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Sum Reals, Get Integer (Posted on 2016-07-09) Difficulty: 3 of 5
Find all nonnegative real numbers R such that:

3√(13+√R) + 3√(13-√R) is an integer.

Prove that there are no others.

No Solution Yet Submitted by K Sengupta    
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Solution Solution | Comment 1 of 3
Let I = cbrt(13+sqrt(R)) + cbrt(13-sqrt(R))

If 0<R<=169 then both terms of I are non-negative.  If R>169 then the positive term will be greater than the absolute value of the negative term, so the sum will be positive.  This means I will always be positive.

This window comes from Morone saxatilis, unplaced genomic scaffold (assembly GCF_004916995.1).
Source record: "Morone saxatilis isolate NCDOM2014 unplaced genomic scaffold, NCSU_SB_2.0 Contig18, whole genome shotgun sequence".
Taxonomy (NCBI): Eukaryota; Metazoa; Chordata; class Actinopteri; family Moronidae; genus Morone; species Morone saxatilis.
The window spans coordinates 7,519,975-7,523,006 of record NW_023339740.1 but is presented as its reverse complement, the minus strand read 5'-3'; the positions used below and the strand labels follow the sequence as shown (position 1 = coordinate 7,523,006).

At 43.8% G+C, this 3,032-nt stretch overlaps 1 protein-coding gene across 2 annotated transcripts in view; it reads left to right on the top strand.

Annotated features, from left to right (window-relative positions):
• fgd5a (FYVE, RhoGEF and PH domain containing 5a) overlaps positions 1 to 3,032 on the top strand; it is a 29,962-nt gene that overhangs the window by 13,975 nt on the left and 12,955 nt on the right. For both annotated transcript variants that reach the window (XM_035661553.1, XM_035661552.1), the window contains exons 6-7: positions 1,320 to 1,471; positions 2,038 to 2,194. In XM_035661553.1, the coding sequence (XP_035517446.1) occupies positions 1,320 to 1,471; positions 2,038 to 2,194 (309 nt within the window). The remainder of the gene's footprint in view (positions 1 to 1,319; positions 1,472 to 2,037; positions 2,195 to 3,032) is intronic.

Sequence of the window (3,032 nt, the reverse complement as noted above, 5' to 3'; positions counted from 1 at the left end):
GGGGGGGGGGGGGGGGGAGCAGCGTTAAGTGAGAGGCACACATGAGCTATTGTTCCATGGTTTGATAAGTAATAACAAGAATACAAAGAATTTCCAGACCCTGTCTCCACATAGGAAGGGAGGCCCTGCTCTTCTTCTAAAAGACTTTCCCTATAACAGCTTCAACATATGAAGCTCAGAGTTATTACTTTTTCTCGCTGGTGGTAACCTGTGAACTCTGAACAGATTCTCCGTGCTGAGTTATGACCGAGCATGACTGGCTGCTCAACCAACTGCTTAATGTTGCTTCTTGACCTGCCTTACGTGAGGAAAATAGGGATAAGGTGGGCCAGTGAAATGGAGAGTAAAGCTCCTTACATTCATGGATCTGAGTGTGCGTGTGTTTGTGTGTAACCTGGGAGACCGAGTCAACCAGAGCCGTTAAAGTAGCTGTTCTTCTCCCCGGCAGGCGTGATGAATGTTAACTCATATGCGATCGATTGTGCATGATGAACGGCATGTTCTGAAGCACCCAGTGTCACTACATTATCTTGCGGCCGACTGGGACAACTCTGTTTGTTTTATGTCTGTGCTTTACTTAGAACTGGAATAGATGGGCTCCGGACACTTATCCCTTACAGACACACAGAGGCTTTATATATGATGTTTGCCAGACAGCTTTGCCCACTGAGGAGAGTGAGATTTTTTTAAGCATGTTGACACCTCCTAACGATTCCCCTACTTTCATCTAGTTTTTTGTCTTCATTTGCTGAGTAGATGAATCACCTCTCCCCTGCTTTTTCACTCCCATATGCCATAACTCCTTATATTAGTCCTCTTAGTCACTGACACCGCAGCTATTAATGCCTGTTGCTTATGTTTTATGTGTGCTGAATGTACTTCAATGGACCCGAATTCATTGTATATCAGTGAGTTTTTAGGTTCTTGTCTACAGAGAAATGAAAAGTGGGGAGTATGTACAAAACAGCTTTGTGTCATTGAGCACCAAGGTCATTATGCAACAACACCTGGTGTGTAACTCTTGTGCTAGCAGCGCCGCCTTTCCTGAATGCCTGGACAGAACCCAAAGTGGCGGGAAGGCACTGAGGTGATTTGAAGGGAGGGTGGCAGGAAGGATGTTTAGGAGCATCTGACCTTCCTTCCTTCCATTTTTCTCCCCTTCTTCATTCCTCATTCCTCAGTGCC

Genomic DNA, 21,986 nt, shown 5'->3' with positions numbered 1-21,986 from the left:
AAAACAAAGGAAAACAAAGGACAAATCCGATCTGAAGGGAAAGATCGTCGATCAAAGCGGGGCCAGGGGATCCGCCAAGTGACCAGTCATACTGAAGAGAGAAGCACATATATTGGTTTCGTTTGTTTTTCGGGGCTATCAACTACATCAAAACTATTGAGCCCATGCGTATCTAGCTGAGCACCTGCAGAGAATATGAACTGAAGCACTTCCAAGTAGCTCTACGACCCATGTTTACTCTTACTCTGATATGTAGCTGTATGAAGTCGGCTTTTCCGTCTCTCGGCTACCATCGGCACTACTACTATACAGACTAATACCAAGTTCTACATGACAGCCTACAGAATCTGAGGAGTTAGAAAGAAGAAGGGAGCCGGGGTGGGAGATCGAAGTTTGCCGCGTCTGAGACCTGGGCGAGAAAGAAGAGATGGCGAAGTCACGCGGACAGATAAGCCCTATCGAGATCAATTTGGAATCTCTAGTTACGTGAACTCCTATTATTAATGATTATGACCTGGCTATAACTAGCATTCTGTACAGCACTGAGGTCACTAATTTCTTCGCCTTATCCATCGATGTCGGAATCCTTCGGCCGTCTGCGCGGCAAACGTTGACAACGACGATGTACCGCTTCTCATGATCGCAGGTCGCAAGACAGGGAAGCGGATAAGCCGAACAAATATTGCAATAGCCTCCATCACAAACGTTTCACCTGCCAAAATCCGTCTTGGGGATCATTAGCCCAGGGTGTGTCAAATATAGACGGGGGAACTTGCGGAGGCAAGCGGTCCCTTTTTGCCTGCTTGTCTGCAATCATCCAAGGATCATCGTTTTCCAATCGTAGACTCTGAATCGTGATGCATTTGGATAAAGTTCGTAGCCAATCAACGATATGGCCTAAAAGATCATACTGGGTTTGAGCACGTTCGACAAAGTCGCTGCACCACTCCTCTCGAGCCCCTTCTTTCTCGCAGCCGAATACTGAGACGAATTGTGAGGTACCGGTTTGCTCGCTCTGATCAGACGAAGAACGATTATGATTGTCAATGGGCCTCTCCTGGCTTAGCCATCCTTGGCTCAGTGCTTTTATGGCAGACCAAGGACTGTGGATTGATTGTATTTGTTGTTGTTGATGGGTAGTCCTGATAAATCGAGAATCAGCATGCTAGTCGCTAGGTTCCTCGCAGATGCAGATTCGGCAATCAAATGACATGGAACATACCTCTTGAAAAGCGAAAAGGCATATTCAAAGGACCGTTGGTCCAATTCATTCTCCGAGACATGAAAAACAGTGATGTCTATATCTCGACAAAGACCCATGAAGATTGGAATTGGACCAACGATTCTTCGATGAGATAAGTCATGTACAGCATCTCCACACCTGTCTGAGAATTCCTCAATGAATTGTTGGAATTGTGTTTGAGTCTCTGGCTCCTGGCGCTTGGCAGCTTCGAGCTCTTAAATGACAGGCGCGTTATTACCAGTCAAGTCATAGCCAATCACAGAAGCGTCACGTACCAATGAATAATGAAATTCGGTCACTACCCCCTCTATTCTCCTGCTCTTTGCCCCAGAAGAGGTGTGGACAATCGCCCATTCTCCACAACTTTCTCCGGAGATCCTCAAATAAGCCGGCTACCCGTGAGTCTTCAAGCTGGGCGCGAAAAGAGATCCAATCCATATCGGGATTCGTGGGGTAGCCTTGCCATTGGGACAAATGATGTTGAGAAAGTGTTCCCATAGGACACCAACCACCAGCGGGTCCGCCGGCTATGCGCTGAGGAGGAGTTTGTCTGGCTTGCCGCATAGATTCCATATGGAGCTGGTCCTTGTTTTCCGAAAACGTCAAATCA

Then express I^3 = 26 + 3*[cbrt(13+sqrt(R)) + cbrt(13-sqrt(R))]*[cbrt(169-R)].

Substitute the original expression for I and rearrange to solve for R to yield R = 169-[(I^3-26)/(3I)]^3.  This must be greater than 0.

Then solving 169-[(I^3-26)/(3I)]^3 > 0 yields (I^3-104)*(I^3+13)^2 > 0, which means that I<cbrt(104)=4.70267.

Then integer values of I are limited to 1,2,3,4.  Corresponding values of R are then 20188/27, 196, 123200/729, and 29645/216.  These are all the non-negative values of R for which I is an integer.

  Posted by Brian Smith on 2016-07-09 11:27:56
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